Kaleigh:           But yeah, I think that that’s easy too to just be like, “Oh, what do you mean? I’ll invest $200 a month forever. But I am earning a lot more.” Now, that’s something that you should think about, increasing that to go along with your increased earnings.

Paul:                You really brought up a good point. It’s like a mindset that that money, like if I look at my monthly budget and you’re like, “Ok, I need to buy, This month I’ll buy a bunch of stuff for my bathroom.” I didn’t have enough money in my budget to buy the floating vanity which is like ridiculously expensive for some reason. Because I know that certain amount goes to mortgage, certain amount like a lot goes to food. And then that money is in mind, that $500 for my corporate and $100 for my personal. That’s not my money anymore. I see that it’s as just something like I pay for my cable bill or I pay for my power bill. That money isn’t really mine because I got to give it to somebody else. That investment money isn’t mine and I think it’s a matter of figuring out how much you can invest even if it’s like not very much to start.

Figuring out how much you can invest that you have that isn’t going to hurt because it doesn’t really make sense. And I’ve read, I don’t know what you think about this but I’ve seen a bunch of advertisements, but it’s for investment companies, so I don’t really trust it. Where they are saying it’s better to invest than pay off certain debt. And to me I was like illogically I could see that making sense especially if the debt was at a low interest rate but for me it’s like debt makes me hurt; like I have to buy cars in cash. It’s a bit neurotic how bad I am. Like the only debt I carry is my mortgage because it’s like 2.26%. It’s like the dumbestly low amount of that. I think it’s what people are comfortable with because like if your credit, it’s like 20% then probably make sense to pay that off before investing because you’re going to be losing more than you’re putting.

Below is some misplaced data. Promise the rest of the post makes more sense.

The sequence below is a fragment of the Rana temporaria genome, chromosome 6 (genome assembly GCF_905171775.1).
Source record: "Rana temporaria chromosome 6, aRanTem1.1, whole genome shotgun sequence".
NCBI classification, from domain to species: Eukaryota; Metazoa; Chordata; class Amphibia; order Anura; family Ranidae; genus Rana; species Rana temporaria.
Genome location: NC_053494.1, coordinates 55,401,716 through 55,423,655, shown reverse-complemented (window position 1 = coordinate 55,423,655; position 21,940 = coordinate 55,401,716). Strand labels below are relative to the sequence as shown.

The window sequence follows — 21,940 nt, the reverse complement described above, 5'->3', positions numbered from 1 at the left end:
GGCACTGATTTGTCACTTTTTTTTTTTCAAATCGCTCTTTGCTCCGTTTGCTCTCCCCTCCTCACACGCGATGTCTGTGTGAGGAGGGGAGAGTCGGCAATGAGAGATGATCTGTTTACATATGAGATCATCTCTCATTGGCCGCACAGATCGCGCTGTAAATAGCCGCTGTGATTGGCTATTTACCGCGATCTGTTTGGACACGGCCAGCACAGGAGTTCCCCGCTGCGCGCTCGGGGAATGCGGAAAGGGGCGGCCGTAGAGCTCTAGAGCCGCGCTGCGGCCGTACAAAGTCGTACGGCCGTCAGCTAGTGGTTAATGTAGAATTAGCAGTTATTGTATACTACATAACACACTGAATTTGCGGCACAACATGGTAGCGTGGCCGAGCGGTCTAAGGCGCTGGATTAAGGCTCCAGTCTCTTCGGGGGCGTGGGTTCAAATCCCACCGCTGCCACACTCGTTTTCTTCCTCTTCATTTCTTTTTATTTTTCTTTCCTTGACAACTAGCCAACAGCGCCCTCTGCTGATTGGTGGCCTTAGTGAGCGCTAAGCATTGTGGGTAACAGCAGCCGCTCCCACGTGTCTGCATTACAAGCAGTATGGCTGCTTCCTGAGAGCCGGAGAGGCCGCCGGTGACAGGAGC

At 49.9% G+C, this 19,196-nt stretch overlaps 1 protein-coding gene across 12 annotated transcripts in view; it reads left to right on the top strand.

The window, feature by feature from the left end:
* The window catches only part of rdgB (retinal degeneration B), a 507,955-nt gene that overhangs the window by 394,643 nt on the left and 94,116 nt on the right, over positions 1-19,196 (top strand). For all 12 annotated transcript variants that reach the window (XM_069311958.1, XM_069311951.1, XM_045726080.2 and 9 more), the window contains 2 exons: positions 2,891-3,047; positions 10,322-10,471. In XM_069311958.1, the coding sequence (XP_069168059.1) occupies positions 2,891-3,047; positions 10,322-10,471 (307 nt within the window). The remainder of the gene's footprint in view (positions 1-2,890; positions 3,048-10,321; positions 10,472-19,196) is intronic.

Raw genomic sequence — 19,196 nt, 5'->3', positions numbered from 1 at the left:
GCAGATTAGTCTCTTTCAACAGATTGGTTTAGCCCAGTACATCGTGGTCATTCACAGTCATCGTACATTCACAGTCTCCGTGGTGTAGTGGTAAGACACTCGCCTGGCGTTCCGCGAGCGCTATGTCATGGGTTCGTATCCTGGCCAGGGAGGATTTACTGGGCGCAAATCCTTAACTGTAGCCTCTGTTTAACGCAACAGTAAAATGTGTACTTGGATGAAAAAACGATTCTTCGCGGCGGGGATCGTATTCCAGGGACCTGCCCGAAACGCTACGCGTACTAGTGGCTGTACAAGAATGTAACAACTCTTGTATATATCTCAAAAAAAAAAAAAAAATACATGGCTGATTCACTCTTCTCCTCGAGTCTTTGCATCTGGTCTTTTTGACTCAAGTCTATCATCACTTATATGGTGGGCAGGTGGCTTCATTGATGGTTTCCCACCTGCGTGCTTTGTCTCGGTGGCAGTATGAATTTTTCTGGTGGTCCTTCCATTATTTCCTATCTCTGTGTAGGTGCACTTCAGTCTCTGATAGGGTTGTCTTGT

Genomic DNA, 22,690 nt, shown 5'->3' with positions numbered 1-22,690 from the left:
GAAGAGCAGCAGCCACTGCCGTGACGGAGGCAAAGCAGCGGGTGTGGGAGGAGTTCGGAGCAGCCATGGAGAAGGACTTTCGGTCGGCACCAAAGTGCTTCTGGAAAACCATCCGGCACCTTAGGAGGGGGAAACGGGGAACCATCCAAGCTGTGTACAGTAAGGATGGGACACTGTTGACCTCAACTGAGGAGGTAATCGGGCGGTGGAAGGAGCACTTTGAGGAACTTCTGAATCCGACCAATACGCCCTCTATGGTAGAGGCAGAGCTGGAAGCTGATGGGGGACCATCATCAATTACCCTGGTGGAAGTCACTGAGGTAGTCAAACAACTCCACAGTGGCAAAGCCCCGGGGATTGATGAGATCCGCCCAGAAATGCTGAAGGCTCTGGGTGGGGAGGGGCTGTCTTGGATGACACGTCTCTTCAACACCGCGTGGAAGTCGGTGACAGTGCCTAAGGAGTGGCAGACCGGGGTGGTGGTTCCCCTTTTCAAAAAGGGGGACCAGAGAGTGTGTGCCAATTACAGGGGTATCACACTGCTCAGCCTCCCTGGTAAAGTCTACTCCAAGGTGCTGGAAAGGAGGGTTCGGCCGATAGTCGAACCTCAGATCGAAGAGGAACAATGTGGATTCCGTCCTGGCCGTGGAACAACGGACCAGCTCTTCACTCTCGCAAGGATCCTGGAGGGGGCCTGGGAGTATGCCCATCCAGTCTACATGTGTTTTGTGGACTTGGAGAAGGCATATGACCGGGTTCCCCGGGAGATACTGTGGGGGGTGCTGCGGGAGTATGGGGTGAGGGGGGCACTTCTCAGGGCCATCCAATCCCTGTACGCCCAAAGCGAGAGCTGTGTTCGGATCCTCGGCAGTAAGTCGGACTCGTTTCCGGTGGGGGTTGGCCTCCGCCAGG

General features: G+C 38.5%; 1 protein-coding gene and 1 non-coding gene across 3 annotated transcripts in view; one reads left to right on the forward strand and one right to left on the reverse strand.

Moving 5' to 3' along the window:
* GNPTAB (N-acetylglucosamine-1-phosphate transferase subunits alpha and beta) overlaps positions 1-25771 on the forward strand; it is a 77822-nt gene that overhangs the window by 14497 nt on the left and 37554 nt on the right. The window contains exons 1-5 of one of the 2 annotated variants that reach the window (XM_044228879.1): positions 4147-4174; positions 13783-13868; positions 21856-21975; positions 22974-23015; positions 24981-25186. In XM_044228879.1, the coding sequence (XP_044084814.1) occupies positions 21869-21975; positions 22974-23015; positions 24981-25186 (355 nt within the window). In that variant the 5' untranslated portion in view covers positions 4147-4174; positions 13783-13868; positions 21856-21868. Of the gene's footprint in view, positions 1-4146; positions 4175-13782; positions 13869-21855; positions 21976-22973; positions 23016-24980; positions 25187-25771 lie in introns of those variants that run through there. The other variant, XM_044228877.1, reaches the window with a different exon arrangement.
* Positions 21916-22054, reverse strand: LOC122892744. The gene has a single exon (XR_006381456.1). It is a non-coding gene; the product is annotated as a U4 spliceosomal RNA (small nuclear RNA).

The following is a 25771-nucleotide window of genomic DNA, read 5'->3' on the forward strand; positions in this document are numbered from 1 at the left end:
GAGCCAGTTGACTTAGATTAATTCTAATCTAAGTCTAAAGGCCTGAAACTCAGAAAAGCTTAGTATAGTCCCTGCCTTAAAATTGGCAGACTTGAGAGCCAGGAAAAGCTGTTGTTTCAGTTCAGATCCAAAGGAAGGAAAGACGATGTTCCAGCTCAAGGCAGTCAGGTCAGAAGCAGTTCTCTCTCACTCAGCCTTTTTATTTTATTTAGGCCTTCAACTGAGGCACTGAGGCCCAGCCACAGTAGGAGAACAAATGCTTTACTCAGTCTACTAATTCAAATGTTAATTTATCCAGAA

You’re never going to be able to balance it out because the debt is going to be increasing far faster than what you’re making even if you’re investing in bitcoin. The other thing is it hurts my heart to read articles about people going into debt to buy crypto currency when it’s like this isn’t a sure thing. Like people selling their houses and all their worldly possessions which I think is a good idea but not by bitcoin. I was reading Reddit the day after the bitcoin market crash. It went down by like 26% just in one day. People were freaking out because they had borrowed a lot of money. I was just like, “Oh, this sucks.” I feel so bad for these people.